Friday, December 2, 2016

Hillary Clinton Wins San Joaquin Valley, First Democratic Presidential Nominee Since 1964 to Prevail in California's Agricultural Heartland

Democrat Hillary Clinton has won the San Joaquin Valley, the first Democratic presidential nominee to prevail in California's agricultural heartland since 1964.  Based on final election returns certified by the California State of State on December 16th, Clinton won 558,349 votes and Republican Donald Trump won 549,537 votes in the eight San Joaquin Valley counties, yielding a 8,812-ballot margin of victory for Clinton.  The percentages were Clinton, 47.2 percent vs. Trump, 46.5 percent. .

Clinton won San Joaquin, Stanislaus, Merced and Fresno counties.  Trump prevailed in Madera, Kings, Tulare and Kern counties.

Before 2016, the last time that a Democratic presidential nominee won the San Joaquin Valley was in the Lyndon Johnson landslide of 1964, when President Johnson defeated Republican Senator Barry Goldwater by nearly 140,000 votes.

The closest that Democratic presidential nominees came to winning the San Joaquin Valley counties between 1964 and 2016 was in 1976, followed by 1968.  Democrat Hubert Humphrey lost the San Joaquin Valley by 5,657 votes to Republican Richard Nixon in 1968.  Democratic Governor Jimmy Carter lost the San Joaquin Valley to Republican President Gerald Ford in 1976 by a similar margin, 5,003 votes.

In 1984, Republican President Ronald Reagan won the eight counties of the San Joaquin Valley by nearly 152,000 votes over Democrat Walter Mondale.

In 2004, Republican President George W. Bush lost California, but won the San Joaquin Valley counties by a 214,000-vote margin over Democrat John Kerry.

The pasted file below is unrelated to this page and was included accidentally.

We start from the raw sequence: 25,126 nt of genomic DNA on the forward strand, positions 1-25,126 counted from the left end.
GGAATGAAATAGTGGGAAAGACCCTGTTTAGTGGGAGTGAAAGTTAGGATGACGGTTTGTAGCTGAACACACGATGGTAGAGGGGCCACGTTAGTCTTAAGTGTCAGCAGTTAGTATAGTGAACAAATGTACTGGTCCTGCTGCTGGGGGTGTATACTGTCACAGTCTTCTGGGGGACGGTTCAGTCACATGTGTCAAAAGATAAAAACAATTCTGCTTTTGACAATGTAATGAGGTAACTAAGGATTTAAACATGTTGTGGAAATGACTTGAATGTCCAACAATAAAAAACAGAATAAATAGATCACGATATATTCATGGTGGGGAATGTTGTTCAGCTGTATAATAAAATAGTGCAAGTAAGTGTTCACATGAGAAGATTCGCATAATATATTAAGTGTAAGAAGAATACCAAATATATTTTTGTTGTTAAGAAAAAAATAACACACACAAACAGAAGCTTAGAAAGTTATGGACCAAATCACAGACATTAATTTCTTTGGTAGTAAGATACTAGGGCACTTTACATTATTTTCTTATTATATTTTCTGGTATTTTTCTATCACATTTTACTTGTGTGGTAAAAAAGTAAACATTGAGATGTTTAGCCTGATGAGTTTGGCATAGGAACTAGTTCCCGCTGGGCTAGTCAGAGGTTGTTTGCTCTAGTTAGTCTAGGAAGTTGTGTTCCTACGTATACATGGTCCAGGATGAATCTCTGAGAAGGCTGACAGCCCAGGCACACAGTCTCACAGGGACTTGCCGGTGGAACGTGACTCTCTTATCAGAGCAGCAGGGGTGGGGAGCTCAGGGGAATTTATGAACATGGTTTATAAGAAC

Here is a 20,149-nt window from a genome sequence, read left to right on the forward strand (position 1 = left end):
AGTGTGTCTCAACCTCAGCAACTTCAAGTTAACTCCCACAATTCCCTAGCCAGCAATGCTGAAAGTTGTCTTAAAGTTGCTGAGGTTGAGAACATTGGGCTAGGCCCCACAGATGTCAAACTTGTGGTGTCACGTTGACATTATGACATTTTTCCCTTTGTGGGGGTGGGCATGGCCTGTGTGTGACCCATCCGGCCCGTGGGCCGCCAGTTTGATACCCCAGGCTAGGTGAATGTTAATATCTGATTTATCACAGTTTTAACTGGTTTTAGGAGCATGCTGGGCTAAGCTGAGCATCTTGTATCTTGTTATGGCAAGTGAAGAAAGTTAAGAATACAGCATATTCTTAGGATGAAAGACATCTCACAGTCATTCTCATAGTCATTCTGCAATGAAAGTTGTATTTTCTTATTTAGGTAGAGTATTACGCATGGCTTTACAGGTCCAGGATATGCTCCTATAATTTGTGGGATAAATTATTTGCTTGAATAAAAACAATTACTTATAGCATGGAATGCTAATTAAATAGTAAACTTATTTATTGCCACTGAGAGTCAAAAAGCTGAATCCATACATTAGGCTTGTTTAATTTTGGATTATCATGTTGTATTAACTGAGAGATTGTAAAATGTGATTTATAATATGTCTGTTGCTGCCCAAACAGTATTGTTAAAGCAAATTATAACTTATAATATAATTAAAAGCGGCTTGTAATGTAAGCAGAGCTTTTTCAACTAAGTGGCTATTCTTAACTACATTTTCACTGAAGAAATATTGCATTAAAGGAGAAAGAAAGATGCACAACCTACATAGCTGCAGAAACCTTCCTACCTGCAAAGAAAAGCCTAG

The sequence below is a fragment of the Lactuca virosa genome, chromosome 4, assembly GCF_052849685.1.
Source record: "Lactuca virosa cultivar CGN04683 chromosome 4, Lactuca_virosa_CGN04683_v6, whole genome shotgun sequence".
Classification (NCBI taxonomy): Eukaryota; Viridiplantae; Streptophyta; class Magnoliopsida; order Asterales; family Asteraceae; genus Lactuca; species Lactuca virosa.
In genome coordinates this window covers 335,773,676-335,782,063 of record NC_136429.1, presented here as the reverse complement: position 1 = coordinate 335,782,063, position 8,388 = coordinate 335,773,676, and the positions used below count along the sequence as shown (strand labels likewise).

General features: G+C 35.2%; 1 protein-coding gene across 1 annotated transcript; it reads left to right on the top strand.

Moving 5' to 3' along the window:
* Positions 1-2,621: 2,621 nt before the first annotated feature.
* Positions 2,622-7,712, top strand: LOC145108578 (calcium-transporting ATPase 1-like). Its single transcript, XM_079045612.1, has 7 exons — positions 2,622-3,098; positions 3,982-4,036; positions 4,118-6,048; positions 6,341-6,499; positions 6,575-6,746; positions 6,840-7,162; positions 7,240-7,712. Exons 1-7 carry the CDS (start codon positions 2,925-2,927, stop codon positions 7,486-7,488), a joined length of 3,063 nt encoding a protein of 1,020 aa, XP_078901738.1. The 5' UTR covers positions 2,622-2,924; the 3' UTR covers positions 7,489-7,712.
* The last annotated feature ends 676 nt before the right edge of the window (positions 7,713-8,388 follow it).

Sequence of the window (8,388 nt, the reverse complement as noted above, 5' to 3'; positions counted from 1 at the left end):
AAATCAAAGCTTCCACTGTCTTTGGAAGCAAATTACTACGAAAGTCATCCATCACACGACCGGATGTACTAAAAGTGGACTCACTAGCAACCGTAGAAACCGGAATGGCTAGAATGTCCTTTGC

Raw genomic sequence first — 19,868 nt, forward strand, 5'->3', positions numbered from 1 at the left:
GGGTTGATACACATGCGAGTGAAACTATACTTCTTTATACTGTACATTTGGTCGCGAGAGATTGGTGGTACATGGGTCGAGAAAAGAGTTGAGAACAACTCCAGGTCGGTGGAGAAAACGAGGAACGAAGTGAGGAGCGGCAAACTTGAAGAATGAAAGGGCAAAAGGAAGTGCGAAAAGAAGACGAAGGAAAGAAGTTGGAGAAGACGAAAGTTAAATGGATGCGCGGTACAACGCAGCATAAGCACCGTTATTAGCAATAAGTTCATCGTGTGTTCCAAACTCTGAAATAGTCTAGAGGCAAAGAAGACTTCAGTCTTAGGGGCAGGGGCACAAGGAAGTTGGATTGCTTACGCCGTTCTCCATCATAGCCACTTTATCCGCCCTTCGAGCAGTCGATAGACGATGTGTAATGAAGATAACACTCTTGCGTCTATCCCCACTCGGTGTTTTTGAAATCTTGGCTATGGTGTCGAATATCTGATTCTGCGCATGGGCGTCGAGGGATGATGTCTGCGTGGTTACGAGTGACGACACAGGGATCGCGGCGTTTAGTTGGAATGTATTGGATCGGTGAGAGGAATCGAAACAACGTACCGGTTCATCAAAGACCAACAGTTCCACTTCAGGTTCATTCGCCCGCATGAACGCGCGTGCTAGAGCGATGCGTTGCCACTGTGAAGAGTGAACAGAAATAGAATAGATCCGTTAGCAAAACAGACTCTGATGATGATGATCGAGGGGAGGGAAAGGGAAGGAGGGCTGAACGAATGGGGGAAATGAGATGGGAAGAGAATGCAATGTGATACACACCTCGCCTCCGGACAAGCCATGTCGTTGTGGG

In 2012, Republican "Mitt" Romney won the eight San Joaquin Valley counties by 21,475 votes over Democratic President Barack Obama (Romney: 535,698 vs. Obama: 514,223).

The eight counties include some population outside of the San Joaquin Valley floor.  For example, Kern County extends across the Tehachapi Mountains into the Mojave Desert and includes a few cities that are outside of the Central Valley, such as Tehachapi, California City and Ridgecrest.  These non-Valley cities tend to be much more Republican than the eight-county San Joaquin Valley region as a whole.

Kern County was the state's Republican vote "stronghold" in the 2016 presidential election.  No California county had a larger vote margin for Trump, 30,895 ballots.  (As discussed in a previous "CalPolitiCal" post, Orange County historically had been California's Republican stronghold, but Orange County voted Democratic by nearly 102,000 votes in 2016.)  Clinton's margin in San Joaquin County, 32,188, neutralized Trump's margin in Kern County.

The 2010 U.S. Census of Population found 3.97 million persons in the eight counties of the San Joaquin Valley.  If the region were its own state, it would have ranked 27th in the United States by population in 2010, behind Kentucky and just ahead of Oregon.  The San Joaquin Valley has a larger population than many prominent agricultural states, such as Iowa, Kansas and Nebraska.

"CalPolitical" examined the San Joaquin Valley in presidential election history in a January 2012 post: